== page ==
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:: How to recognise Neurocanthocytosis

The first signs of the diseases in the neuroacanthocytosis (NA) group are subtle and easily overlooked. Initial symptoms, which often occur in the person’s mid 20’s, may include grunts or tic noises made unconsciously in the throat, progressing to drooling and problems in controlling the tongue from ejecting food. Involuntary biting of the tongue, lips and/or cheeks may follow.

At the beginning there can be a general, slight physical awkwardness. Things on a shelf are knocked off for no apparent reason. Difficulty with walking and balance can also be early symptoms. Problems controlling trunk, leg and arm movements are often barely noticeable at the beginning, but become increasingly difficult as the disease progresses. Several patients find it difficult to sleep at night and others report fatigue and weakness.

Personality change may also be an early indication. The carefree young adult becomes obsessive-compulsive and uncharacteristically forgetful or just loses confidence or drive. Fainting or epileptic seizures may also occur. Mood changes may happen and a person often becomes isolated, in part out of embarrassment.

There are several reports of the problems beginning after a traumatic event including physical attack, unexpected failure of an exam and birth of a child.


A defining symptom that is not apparent is the spiky red blood cells, or acanthocytes, from which the NA disease group takes its name. These unusual blood cells can be observed with a microscope in some circumstances. Still more difficult to observe are the alterations or mutations in patients’ genes. Each of the NA group diseases has a different genetic characteristic that can be determined only by blood tests.

A person showing some of this pattern of symptoms should see a neurologist. Clinicians and patients can also visit for links to further scientific reports. Full details are also available on the free blood testing service offered by the Advocacy for Neuroacanthocytosis Patients, aimed at helping determine a definitive diagnosis for NA.

:: Useful NA Resources

  • Neuroacanthocytosis Syndromes II, published December 2007, the book provides a profound insight into recent developments within the field of neuroacanthocytosis syndromes. Edited by Ruth H. Walker, Shinji Saiki and Adrian Danek. Available at
  • A Western blot test for the presence of chorein in the membranes of red blood cells can be offered free of charge due to support of the Advocacy for Neuroacanthocytosis Patients'. Download instructions on the blood sampling and specimen shipment as a PDF or get more information on the method at PubMed
  • The entry for chorea acanthocytosis in GeneReviews is the most complete, readily available report on ChAc. Published by the University of Washington with the support of the National Institutes of Health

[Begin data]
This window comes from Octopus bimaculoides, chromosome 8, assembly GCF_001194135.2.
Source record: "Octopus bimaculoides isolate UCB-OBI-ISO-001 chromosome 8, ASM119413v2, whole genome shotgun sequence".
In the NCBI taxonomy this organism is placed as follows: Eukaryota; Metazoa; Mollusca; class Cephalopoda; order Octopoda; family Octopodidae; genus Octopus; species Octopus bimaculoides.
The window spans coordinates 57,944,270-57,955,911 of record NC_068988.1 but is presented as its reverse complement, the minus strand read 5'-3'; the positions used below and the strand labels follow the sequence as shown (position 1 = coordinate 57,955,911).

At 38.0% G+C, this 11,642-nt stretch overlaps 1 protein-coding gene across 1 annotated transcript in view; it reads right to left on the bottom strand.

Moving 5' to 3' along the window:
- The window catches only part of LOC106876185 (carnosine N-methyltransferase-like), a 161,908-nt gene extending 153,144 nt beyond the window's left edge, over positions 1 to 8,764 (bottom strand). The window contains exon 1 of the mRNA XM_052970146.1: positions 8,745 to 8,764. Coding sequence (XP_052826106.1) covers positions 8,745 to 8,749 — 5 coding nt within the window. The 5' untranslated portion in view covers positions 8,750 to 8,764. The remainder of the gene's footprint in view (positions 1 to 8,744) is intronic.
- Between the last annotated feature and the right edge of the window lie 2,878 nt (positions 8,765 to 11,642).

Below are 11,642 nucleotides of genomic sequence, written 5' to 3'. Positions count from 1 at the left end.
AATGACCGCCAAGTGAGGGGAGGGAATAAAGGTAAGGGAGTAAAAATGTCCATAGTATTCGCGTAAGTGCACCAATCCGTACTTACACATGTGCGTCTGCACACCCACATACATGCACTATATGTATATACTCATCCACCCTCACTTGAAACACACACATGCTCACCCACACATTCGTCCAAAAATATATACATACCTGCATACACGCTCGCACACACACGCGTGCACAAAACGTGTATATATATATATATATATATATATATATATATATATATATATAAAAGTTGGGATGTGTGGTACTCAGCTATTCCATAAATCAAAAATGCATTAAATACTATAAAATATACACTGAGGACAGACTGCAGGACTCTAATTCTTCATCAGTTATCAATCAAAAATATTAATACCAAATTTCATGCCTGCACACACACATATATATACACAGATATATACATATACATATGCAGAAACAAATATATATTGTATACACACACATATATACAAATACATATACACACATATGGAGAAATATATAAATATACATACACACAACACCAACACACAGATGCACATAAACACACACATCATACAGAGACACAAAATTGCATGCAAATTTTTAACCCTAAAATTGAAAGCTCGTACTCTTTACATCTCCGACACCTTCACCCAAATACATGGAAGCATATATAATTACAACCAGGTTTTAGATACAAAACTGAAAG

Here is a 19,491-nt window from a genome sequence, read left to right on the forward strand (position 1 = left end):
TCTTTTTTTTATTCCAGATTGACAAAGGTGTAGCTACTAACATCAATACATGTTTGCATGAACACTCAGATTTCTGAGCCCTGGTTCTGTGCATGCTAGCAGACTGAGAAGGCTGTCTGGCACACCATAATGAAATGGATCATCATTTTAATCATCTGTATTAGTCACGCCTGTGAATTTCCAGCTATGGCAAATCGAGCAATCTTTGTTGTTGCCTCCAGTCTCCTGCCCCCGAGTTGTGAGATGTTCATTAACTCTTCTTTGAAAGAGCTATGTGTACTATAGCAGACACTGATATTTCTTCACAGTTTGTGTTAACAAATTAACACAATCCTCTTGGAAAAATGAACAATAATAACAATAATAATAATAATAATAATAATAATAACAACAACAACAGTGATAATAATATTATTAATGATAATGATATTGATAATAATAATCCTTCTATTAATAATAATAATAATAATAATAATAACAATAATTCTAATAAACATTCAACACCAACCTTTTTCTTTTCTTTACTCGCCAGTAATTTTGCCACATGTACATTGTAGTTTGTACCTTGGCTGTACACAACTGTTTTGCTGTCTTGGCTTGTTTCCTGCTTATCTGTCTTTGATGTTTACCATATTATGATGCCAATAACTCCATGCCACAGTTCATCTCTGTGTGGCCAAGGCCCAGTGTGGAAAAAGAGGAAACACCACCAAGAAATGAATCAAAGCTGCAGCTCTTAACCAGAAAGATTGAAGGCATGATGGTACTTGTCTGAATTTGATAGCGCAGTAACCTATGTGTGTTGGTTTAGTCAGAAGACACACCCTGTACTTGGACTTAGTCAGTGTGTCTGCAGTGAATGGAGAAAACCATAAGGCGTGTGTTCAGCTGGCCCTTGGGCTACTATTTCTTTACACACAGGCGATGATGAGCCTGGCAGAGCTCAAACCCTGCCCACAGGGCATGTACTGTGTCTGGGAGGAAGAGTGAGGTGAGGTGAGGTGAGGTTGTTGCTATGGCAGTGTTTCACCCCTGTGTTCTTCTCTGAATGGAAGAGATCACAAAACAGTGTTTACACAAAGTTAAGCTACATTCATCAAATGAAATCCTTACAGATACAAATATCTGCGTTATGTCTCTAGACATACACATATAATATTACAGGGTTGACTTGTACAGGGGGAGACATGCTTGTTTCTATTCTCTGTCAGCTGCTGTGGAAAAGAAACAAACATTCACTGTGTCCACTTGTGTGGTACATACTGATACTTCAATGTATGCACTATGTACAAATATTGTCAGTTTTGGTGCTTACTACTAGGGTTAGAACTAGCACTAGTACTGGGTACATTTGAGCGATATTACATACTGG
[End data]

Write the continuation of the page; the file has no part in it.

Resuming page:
• A dedicated Patient & Families Support Group at Yahoo Groups offers patients and families information, advice, support or just an understanding ear
  • Visit PubMed for access to NA research in English from the Medline database.
  • Search Google for the latest on NA
  • Visit the NA page on WeMove, the Movement Disorder Societies charitable and educational associate

:: is the website of the The Institute for Neuroacanthocytosis. It is the Advocacy's international centre for supporting patients and promoting clinical and basic research. The website provides access to resources found on the website.

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Fundraising Update

Katie goes the distance for NA

Katie raised over £750 for NA
We recently met with Katie Grabham, niece of Peter and Denise Ball. Katie completed her first-ever half marathon (Run to the Beat) from and to the Dome (O2 Centre) in Greenwich near London on September 26th, when over 12,000 runners came together to raise funds for charities. Katie finished in just over two hours: she said she had trained for the day but had never run the whole distance before marathon day. We applaud Katie's effort and thank her for contributing over £750 to our cause.

Parry family walk raises essential funds

Parry Walk
Parry Walk
Parry Walk
Parry Walk
Parry Walk
Parry Walk
In May of most years for the last 12 years, Gordon and Gill Parry in North Wales have organised a sponsored walk in aid of both NA and epilepsy. This year Alex, Glenn and Ginger Irvine joined the walkers through the woods and pastures of the Gladstone estate in Hawarden. Over 150 walkers shared the space with cows and wildlife to raise more than £3500. Alex was assisted in the walk by local lads who carried her for the second half (after a stop in a local pub) in a ready made wheelchair/sedan chair!

Thanks to the carriers and all the walkers, and especially to Gill and Gordon who spent many hours organising all aspects of the day and the resultant donations; a good time was had by all.
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